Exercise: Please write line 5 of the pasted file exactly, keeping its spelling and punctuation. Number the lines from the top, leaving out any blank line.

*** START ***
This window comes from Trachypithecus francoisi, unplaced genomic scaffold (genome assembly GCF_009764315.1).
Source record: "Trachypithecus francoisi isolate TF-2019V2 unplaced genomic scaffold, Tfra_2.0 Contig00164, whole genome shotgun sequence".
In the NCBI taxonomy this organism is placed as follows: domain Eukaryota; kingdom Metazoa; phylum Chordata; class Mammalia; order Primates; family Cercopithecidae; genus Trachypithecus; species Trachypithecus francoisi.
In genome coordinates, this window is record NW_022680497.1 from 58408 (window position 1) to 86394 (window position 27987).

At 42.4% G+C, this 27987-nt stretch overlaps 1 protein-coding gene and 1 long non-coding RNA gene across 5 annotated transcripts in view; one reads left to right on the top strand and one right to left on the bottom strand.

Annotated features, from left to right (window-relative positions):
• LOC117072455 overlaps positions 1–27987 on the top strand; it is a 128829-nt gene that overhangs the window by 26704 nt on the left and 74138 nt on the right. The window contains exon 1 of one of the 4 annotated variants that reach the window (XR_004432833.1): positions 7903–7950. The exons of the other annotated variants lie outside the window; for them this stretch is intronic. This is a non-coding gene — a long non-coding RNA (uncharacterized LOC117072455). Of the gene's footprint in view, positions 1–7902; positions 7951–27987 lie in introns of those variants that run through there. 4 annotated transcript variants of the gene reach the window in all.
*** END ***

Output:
At 42.4% G+C, this 27987-nt stretch overlaps 1 protein-coding gene and 1 long non-coding RNA gene across 5 annotated transcripts in view; one reads left to right on the top strand and one right to left on the bottom strand.